f(x) has a vertical asymptote at x = -3, so the limits from each side will shoot to either plus or minus infinity. If you plug in a few values close to x = -3 from each side, say x = -3.01 from the left and x = -2.99 from the right, you'll see that the limit shoots to +∞ from the left and to -∞ from the right. Since the limits are not the same, there is no limit for f(x).
Use a graphing calculator or program to graph f(x) = x/(x+3) to confirm the behavior.
First of all, your statement about how to find a limit suggests that you really do not understand what a limit is and I suggest that you go back and look at the definition of a limit and MEMORIZE IT WORD FOR WORD! If you do not understand what a limit really is, you will never thoroughly understand calculus!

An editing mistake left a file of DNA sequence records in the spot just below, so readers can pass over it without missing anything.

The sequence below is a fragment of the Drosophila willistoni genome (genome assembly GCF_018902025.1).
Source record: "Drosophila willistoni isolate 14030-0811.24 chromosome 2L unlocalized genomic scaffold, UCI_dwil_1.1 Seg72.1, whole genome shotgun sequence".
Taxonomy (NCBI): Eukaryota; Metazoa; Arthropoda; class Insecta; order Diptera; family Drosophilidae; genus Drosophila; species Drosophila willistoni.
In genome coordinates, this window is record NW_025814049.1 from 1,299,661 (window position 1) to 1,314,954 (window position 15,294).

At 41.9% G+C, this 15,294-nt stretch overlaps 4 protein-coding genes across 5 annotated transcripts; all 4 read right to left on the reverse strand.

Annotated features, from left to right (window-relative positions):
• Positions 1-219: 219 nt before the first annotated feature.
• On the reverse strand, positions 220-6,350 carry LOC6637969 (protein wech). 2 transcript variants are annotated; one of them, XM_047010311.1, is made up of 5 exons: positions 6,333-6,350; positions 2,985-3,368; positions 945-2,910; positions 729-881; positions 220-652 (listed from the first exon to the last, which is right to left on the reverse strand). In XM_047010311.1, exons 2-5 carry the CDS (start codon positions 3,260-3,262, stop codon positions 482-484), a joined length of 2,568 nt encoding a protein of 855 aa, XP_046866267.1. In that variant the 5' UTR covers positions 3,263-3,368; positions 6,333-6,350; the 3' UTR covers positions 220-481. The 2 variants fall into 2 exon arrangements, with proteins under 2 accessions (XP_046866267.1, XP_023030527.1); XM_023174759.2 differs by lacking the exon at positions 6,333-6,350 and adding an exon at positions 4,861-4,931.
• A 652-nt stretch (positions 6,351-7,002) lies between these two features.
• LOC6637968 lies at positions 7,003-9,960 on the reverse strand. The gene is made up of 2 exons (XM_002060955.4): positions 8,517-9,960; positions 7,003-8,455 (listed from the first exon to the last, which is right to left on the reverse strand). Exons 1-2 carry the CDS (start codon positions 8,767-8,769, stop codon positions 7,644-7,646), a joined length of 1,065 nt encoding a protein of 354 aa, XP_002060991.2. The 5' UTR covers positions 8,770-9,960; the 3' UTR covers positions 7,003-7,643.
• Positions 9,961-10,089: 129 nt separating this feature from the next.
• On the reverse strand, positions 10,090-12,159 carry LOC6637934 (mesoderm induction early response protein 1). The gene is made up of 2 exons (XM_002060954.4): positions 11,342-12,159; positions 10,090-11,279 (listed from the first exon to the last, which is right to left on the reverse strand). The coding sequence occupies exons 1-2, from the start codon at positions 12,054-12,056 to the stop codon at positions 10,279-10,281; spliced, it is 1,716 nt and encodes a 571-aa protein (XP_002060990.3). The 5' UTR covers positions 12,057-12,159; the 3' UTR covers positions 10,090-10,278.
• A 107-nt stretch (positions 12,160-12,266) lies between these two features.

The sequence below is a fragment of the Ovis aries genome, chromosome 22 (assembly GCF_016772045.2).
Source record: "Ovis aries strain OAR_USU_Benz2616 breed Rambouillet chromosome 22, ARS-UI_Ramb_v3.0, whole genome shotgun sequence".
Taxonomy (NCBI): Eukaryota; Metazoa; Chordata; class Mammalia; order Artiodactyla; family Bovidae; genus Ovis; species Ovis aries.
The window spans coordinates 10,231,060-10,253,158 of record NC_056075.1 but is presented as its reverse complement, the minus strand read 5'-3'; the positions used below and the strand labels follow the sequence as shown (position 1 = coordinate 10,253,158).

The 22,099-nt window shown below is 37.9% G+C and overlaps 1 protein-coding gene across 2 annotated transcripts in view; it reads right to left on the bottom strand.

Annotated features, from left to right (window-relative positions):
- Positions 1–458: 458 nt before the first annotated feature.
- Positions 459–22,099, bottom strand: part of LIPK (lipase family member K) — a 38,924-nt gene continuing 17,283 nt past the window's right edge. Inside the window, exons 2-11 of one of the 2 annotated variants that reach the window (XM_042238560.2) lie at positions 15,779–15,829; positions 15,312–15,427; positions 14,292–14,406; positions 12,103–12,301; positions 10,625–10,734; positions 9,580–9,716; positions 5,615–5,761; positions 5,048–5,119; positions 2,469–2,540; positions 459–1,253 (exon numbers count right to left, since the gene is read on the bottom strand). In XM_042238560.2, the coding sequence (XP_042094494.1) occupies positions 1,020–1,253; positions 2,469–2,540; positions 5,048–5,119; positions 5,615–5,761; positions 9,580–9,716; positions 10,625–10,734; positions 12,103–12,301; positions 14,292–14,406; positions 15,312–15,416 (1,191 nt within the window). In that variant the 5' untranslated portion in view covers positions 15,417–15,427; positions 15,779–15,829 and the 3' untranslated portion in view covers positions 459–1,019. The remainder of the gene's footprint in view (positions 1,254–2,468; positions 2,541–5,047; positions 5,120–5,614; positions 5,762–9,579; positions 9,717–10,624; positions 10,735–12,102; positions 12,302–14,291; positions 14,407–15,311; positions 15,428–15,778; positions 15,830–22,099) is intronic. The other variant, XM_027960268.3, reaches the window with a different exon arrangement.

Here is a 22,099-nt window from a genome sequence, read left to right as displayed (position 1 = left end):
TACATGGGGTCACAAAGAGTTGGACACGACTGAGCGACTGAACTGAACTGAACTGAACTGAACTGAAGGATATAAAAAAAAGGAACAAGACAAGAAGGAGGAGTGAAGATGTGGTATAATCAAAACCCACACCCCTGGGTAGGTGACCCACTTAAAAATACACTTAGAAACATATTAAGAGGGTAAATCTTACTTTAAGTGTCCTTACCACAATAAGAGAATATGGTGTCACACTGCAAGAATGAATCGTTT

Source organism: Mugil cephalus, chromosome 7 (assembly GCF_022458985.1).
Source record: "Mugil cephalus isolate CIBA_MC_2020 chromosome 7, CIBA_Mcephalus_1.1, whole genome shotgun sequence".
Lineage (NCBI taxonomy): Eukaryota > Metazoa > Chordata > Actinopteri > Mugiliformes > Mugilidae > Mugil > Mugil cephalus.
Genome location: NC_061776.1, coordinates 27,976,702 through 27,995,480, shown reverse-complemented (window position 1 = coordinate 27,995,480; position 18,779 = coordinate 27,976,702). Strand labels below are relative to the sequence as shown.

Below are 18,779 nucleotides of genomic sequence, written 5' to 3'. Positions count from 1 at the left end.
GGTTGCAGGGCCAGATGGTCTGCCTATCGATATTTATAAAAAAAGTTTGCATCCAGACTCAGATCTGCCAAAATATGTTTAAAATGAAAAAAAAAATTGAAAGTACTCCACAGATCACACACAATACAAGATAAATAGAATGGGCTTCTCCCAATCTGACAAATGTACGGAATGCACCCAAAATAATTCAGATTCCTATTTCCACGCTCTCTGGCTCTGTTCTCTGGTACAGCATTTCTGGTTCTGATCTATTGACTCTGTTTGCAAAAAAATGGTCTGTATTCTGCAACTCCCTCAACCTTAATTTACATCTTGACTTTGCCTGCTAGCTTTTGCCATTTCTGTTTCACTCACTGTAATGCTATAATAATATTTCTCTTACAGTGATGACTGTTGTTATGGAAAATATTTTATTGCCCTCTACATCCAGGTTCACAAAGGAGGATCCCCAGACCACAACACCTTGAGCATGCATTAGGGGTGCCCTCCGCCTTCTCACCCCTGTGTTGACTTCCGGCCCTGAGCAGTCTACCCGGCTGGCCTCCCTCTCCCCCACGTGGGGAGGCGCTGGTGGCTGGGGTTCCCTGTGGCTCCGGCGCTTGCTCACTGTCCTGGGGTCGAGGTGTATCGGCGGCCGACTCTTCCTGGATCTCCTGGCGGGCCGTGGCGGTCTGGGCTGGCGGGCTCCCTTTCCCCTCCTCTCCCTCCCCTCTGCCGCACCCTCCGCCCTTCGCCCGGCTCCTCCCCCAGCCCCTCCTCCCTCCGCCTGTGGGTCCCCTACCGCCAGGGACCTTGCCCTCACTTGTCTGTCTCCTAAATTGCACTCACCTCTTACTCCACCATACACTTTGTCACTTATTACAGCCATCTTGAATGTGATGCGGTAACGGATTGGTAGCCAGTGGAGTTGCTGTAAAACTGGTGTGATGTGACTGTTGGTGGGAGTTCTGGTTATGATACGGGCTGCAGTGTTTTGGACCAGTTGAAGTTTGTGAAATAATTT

The trick with the problem you have is that the rational function is discontinuous at x=-3 where there is a 0 of the denominator. Therefore, it does not approach a limit...it blows up!